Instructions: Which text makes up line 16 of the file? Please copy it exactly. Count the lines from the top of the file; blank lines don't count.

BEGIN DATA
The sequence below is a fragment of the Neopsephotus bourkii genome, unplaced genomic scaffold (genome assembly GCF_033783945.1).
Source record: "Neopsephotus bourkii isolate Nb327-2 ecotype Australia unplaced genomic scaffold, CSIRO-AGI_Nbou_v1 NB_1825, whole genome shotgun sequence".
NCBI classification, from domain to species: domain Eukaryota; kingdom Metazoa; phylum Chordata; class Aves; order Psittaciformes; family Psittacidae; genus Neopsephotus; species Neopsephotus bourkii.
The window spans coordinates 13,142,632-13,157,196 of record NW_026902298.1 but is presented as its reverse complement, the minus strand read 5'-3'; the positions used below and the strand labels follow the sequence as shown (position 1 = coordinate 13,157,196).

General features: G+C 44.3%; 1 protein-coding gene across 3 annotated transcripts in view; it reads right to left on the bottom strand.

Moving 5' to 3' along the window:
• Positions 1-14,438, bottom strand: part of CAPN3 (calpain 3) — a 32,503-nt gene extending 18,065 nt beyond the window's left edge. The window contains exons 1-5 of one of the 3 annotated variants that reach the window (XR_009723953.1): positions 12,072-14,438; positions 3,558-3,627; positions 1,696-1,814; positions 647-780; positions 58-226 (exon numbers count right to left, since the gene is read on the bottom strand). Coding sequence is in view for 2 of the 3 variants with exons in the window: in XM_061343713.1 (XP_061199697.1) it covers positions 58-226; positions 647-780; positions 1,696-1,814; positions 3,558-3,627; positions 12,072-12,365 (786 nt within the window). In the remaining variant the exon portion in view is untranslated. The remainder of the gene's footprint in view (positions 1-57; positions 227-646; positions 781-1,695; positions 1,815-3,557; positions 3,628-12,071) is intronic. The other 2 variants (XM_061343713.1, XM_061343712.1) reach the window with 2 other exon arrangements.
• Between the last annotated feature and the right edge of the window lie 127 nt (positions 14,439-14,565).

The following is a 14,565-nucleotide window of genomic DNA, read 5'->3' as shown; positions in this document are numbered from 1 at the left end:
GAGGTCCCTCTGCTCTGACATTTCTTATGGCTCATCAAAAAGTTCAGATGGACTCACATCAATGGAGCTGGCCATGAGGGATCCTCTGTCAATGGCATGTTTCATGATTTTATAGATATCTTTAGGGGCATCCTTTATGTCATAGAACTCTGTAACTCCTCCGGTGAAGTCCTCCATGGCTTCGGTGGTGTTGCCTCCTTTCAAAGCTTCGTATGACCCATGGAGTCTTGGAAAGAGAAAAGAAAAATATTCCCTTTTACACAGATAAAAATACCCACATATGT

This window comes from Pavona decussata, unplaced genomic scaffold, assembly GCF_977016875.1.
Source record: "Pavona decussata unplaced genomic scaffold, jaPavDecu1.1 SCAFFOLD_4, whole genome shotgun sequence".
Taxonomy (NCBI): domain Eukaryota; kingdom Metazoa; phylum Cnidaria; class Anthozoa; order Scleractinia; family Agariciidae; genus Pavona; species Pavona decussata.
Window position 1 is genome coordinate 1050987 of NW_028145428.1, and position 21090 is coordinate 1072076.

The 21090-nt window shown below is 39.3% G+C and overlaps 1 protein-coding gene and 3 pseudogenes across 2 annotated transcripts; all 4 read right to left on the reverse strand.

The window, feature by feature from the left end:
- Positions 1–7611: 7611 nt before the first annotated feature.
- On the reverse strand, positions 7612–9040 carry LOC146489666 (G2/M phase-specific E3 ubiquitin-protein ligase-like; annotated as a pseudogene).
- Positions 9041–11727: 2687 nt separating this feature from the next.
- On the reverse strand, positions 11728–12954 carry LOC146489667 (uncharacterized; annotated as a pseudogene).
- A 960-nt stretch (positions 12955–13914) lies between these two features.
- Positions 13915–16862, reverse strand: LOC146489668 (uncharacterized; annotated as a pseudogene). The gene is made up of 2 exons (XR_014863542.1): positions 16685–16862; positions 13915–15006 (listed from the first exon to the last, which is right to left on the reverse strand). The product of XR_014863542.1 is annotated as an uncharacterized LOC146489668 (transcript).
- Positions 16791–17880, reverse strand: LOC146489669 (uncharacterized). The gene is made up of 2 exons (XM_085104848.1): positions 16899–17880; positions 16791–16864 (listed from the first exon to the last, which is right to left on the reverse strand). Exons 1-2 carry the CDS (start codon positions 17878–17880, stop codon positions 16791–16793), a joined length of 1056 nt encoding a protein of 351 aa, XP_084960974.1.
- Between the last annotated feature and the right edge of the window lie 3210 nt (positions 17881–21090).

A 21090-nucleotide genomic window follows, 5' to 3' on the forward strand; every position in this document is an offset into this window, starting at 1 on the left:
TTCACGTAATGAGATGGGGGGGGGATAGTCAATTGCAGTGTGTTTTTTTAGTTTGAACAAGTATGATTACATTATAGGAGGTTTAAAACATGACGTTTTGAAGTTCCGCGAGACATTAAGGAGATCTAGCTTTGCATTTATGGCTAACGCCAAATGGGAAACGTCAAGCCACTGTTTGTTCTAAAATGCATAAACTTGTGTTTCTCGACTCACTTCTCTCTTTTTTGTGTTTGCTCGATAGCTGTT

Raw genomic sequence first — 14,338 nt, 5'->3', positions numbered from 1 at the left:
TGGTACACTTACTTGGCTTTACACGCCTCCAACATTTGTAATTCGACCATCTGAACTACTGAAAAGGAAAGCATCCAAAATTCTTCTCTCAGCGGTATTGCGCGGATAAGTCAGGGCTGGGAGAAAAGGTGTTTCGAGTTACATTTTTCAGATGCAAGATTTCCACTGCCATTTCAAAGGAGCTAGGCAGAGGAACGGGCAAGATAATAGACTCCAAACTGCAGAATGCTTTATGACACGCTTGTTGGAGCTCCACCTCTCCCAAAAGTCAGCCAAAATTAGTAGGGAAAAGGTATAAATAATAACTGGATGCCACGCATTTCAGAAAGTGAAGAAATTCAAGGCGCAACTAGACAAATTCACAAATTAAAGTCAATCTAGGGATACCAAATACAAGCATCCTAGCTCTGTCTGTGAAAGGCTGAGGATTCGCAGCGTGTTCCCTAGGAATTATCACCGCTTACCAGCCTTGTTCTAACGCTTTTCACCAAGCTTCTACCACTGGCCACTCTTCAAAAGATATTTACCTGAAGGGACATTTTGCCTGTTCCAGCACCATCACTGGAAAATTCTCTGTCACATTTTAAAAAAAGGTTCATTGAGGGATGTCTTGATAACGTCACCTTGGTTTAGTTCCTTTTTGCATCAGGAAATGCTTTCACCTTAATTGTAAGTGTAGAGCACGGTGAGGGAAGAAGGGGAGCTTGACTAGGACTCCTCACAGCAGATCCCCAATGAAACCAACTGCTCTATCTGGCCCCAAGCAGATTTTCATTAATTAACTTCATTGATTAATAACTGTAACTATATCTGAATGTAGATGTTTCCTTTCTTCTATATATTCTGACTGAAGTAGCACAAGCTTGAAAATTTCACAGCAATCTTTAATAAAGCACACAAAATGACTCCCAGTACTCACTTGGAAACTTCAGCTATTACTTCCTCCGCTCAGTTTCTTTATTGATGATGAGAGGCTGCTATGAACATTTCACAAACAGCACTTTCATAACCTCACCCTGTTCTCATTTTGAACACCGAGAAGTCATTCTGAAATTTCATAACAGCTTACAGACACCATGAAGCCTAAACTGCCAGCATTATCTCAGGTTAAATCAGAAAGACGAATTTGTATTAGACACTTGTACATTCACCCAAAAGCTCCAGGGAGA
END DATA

The window, feature by feature from the left end: